PERSONAL DEVELOPMENT PLAN
Beginning Constellation I hoped that it would open my views on the subject of art but also life itself, already the sound of ‘things can be otherwise’ intrigued me. I have always had a strong interest in philosophy, the meaning of life and how society and culture can cause and affect so much in our lives, many being unaware. I hoped to broaden my horizons in a general sense and to improve on my academic skills. I hoped to extend my knowledge further on the subject of philosophy as I have not really covered this discipline before and intend to have more than a basic understanding by the end of the year.
Constellation has helped me to discover and interpret so many new ideas and theories I perhaps would never have considered before. It has helped me gain ways of looking at life to find inspiration anywhere and to question the unquestionable. Why should something just exist? What is knowledge? Are we cyborg?
I have become much more open minded and have learnt to be more accepting of others beliefs however different to my own, to be able to find different ways of looking at life and everything that completes it. Many of us have been brought up having a certain set of norms, values and beliefs, usually heavily influenced and constructed through primary socialisation. This is where young people first learn and build their basis of becoming their own individual by the interactions and communications around them at a young age, this is usually the parents and other close family agents. The impact of this in early development stages usually shapes a person for the rest of their lives.
Starting on a blank slate when it came to philosophy was rather easy for me since I didn’t know a massive amount of information before hand and was eager to learn extensively. It meant having to let go of some control especially when it came to my own beliefs. I think it is very important to stick with what you believe in but perhaps more so in the design field as it is all about your own feelings and expression but on the other hand it is equally as important to take on board others opinions and beliefs to improve yourself as a designer. I think this is key as it is a transferable skill and trait to bring over into the design industry especially when working for a client to meet certain briefs even though you may not fully agree with the concept or similar.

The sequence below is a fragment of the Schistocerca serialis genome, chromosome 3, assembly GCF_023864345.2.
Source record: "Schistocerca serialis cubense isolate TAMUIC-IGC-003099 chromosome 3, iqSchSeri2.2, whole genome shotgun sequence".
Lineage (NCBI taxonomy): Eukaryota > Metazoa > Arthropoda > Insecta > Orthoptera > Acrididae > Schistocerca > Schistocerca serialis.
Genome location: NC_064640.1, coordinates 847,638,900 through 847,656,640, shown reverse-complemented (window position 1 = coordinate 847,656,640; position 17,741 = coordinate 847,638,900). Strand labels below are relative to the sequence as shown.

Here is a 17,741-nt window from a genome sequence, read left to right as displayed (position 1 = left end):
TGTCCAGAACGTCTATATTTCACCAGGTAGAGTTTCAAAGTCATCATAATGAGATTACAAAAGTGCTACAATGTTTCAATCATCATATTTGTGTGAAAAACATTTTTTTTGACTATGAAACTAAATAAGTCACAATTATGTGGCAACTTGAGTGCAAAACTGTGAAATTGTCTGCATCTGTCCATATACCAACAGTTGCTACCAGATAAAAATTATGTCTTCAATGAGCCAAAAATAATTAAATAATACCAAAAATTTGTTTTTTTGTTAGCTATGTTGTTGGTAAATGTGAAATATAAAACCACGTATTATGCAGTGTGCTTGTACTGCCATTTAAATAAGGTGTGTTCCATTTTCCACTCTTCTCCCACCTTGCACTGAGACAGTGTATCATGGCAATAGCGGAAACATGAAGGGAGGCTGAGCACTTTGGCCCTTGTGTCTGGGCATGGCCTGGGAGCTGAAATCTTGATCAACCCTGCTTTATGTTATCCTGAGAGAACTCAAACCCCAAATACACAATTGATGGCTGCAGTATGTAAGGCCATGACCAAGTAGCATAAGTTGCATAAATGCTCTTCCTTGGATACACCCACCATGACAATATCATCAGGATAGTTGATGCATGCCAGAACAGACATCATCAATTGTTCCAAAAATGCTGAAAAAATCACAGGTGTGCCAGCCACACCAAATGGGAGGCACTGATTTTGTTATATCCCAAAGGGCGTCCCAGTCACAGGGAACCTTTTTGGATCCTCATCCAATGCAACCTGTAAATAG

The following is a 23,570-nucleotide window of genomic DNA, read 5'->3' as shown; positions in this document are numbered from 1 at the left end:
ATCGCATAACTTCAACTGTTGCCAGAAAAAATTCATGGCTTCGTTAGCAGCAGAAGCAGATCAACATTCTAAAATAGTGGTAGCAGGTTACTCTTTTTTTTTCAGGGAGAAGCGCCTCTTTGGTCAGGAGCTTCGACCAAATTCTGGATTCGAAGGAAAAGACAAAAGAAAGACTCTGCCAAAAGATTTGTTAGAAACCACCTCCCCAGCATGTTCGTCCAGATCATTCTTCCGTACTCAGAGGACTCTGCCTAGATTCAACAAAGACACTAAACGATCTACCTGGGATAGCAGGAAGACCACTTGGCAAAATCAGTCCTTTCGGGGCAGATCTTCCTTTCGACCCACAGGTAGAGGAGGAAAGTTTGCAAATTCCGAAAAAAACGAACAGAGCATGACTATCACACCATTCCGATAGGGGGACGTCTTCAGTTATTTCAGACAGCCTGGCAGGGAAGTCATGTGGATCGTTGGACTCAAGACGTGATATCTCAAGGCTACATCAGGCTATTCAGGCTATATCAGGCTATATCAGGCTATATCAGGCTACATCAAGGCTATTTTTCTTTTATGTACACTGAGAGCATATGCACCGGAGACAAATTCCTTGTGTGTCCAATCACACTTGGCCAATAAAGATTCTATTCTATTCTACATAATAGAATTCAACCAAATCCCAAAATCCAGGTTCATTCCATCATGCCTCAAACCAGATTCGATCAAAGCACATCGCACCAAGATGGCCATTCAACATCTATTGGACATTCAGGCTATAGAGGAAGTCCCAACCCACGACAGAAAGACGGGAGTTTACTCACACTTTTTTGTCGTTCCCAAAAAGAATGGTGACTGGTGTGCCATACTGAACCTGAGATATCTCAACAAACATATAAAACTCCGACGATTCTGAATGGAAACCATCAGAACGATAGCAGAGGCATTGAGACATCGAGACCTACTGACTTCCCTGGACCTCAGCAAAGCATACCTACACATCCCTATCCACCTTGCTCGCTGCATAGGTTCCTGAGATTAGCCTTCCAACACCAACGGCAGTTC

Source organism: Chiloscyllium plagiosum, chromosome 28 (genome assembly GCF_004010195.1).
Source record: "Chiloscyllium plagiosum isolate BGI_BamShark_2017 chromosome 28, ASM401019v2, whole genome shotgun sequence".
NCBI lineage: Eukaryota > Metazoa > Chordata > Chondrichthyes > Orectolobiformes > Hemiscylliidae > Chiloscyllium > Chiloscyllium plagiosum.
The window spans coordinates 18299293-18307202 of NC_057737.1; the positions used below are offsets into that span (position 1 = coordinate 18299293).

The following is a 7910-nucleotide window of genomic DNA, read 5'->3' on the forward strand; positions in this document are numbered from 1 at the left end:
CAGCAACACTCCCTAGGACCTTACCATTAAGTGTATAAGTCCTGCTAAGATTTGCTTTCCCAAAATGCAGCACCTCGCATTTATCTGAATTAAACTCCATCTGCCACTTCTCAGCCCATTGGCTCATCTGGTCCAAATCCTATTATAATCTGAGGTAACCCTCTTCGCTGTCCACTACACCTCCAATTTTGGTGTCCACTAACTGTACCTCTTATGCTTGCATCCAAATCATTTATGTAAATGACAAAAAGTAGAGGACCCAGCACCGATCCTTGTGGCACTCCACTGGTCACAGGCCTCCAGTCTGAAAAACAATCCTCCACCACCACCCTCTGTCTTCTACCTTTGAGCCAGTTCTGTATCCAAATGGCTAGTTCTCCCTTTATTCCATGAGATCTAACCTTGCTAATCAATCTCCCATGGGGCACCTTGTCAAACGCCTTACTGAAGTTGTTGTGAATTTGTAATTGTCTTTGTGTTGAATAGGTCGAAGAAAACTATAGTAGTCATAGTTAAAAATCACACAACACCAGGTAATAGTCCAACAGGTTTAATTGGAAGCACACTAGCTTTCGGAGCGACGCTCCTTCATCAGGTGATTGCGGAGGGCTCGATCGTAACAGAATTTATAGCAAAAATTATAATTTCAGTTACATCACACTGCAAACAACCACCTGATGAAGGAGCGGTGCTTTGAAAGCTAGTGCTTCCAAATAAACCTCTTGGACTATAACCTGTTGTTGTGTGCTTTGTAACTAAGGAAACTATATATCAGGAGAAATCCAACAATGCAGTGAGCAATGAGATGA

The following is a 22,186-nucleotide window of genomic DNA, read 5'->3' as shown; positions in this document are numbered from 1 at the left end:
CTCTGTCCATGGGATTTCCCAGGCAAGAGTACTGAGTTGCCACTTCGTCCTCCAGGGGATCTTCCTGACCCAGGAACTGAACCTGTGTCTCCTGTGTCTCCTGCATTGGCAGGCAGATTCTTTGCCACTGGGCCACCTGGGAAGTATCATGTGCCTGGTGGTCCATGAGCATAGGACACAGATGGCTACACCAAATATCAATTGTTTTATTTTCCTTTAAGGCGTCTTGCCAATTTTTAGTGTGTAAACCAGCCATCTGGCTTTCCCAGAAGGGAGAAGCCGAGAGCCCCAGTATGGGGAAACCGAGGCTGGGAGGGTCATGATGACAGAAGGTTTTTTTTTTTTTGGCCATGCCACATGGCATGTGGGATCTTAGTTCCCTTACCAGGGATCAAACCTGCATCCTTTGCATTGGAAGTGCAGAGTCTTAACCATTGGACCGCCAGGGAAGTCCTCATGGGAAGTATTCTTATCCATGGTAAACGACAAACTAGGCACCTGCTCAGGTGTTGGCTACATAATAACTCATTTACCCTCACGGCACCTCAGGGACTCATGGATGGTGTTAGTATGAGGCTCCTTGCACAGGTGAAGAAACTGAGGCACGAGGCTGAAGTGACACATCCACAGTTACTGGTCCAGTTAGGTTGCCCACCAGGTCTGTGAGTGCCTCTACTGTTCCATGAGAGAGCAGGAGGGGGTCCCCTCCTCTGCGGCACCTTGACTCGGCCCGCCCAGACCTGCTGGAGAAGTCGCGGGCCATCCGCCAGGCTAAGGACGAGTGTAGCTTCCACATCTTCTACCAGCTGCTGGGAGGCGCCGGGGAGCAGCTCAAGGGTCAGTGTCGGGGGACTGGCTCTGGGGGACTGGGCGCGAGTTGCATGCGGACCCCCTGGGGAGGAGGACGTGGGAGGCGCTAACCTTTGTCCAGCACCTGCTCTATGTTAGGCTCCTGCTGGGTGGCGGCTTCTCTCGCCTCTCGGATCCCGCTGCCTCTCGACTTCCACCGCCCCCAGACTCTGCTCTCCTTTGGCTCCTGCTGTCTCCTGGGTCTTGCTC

Opening my mind allowed me to free myself from being completely engulfed in my own thoughts and opinions and take into consideration a multitude of other perspectives, having an outsiders point of view. Doing this meant occasionally I had to challenge myself against what I thought I already knew to be right or wrong.
Breaking the norms can be a good exercise especially when working with very contrasted and opinionated groups, group discussions definitely helped me to consider and evaluate others thought processes, with all their own individual set of norms, values and experiences probably very different to my own, it showed me how much an opinion can drastically differ when looked at from an alternate angle.
Experiencing change within a group dynamic allowed me to explore many new ideas and gave the opportunity to open my eyes and change how I view the world we live in.
A personal weakness is that sometimes I can be afraid to voice my own opinions especially if contrasted with others strong opinions, but I found in widening my view and beliefs, it allows you to think and speak more freely and become more understanding of both sides of the table.
I think that in order to experience and learn anything you have to accept your own opinions and peoples reaction to it, even if its to disagree, and grow as a person from this.
In one session we examined ‘using technology in moderation’. It was discussed and a contrasting view of opinions came into circulation of believing and accepting that this is just how the world is nowadays and we should stay in keeping with it, that we wouldn’t be able to function without it and the opposing thoughts of the fact we as Mankind are loosing our sense of humanity, everything is done through technology, emotionless and careless compared to real human contact and communication.
The importance of this is seeing how as Humans and as a part of society we are developing to be more and more dependant on technology and this can be transferred through to design. Deciding what materials to use, how to present it to the audience and what type of media to display it on can all be influenced by how much society are involved in the world of technology.
I found this subject to be really interesting and something I could fully engage with, it’s made me think about how influential art and design can be to society as much as technology on a certain level. Donna Haraway wrote about the Cyborg world in her book ‘A Cyborg Mannifesto’ 1984, where conceptualises that Cyborg is a rejection of all our norms and values and that it noticeably differentiates us from Man and animal but also Man and Machine.
Constellation has helped me gain different transferable skills that I can put to practise in Illustration. In the short term these skills will help me evaluate and interpret formatively and assumptively, to characterise and appraise art and design from different perspectives and how it can trigger different feelings and emotions.
In the long term I can use these skills in a work place as it has really helped with speaking out in a group and practise of this is key to confidence in the working environment.